The company has confirmed it is in the process of updating its culture and value statement 

The UK’s most valuable fintech company, Revolut, has appointed a team to tackle an “aggressive corporate culture and secure a UK banking licence”. This is according to an article published in the Guardian.

The move comes after scrutiny into the working culture at the fast-growing financial services firm, a high turnover and criticism from former members of staff of a high-stress working environment.

According to an article in Wired from 2019, former Revolut employees had complained the company’s rapid growth was coming at a high human cost – including unpaid work and unachievable targets.

Revolut has grown exponentially since 2015, when it launched as a prepaid card offering free currency exchange to customers. Today it has over 25 million customers and currently employs 6,000 staff across 37 countries.

The Guardian reports that the firm’s joint founder and chief executive, Nik Storonsky, has told employees to be “inclusive, approachable” and “respectful at all times”, and to use the “the best tone of voice, time and situation to provide feedback”.

Core values will continue

He outlined the new list of “values-based behaviours” during the company’s latest Town Hall Meeting and said they would would replace current phrasing on the company’s website. 

The firm has since updated its culture and value statement.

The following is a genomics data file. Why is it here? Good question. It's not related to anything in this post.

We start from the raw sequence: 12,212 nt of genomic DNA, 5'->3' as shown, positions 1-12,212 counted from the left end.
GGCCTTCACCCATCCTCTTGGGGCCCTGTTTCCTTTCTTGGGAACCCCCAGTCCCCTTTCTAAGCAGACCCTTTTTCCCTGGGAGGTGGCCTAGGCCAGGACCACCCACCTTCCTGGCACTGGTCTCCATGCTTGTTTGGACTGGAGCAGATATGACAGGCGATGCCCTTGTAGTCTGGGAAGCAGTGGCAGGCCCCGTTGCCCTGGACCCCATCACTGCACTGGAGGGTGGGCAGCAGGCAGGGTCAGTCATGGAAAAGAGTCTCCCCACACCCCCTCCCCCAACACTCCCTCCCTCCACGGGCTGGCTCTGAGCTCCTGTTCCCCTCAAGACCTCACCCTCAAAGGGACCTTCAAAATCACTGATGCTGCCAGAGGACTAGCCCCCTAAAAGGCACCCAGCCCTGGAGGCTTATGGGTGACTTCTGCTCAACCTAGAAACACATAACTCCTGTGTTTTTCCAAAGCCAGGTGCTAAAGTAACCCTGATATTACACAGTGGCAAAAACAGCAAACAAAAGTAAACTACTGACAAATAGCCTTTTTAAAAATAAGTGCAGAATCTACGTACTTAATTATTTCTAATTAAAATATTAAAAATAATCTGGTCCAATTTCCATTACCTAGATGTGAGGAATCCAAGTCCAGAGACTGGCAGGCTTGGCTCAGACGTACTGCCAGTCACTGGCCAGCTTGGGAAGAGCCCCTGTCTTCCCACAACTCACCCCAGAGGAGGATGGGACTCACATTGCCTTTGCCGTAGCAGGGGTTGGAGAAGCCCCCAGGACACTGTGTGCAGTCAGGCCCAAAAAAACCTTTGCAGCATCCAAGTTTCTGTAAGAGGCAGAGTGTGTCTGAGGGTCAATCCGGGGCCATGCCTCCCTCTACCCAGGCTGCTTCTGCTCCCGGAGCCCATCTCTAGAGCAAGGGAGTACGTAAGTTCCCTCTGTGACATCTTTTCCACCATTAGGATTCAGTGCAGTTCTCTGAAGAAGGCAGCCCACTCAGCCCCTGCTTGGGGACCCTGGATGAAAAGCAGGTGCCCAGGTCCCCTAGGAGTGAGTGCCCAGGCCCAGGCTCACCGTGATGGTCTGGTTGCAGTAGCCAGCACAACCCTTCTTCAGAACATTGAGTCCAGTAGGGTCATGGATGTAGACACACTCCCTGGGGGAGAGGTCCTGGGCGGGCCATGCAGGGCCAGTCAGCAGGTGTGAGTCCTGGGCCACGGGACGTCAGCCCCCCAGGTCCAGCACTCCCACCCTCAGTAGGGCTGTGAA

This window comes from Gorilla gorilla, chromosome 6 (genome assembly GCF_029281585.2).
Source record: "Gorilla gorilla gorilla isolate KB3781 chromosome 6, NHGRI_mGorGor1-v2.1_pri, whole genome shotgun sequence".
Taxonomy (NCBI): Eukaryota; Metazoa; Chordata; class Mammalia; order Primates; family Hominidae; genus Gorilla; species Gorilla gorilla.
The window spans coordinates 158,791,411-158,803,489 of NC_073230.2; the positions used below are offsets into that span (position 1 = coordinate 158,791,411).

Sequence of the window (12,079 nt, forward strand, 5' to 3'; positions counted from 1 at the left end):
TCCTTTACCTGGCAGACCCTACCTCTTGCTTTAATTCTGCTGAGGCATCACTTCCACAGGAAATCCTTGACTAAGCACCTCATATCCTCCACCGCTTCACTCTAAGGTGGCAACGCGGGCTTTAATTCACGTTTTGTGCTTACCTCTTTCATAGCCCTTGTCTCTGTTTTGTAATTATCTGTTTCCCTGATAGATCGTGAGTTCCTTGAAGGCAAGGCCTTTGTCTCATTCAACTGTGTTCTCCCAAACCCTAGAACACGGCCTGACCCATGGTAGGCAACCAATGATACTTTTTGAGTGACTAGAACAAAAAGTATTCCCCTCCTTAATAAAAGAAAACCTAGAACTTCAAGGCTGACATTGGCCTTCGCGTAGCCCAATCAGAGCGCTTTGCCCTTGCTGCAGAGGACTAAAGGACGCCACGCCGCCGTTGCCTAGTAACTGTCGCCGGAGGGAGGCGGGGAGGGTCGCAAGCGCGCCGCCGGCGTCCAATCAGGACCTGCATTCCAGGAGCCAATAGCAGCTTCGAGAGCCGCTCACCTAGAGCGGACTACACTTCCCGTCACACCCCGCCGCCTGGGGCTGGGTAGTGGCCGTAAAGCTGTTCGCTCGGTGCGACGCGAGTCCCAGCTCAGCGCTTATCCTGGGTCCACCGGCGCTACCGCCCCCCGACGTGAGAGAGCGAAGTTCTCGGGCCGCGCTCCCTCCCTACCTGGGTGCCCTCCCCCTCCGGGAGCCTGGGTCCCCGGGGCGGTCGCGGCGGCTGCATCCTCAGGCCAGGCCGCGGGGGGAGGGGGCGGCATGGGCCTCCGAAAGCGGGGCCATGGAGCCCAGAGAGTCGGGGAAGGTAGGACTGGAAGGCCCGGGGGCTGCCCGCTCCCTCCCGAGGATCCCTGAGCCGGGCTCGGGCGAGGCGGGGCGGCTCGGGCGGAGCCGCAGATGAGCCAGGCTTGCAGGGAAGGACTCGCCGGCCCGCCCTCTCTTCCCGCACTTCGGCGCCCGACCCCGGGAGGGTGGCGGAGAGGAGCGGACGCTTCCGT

Revolut had previously warned prospective employees that the “bar is very high” and that if staff fall short of “perfection” they will be assessed “accurately, not kindly”, even though “it might hurt sometimes”.

The Guardian reports that the ”widely reported issues around Revolut’s corporate culture are understood to have been raised with Storonsky by board members who have been trying to convince the Financial Conduct Authority to approve the company’s UK banking licence application since early 2021”.

The company denies its planned cultural “shift” is designed to appease the UK regulator. 

A Revolut spokesperson told StrategicRISK the firm’s core values and culture were not inherently changing. 

“We have a high-performance culture, which we are incredibly proud of, as it has gotten us to where we are today,” they said.  

“Whilst our core values will remain the same, we have come up with a set of expected actions for our employees that enhances our culture. It’s about embedding our culture into everything we do so our people know exactly what are good, value-driven actions and what aren’t. 

“It is incredibly important to us that all Revolut’s stakeholders, from our employees, to shareholders, and regulators trust that we have a culture in place that is being driven across all parts of the business.”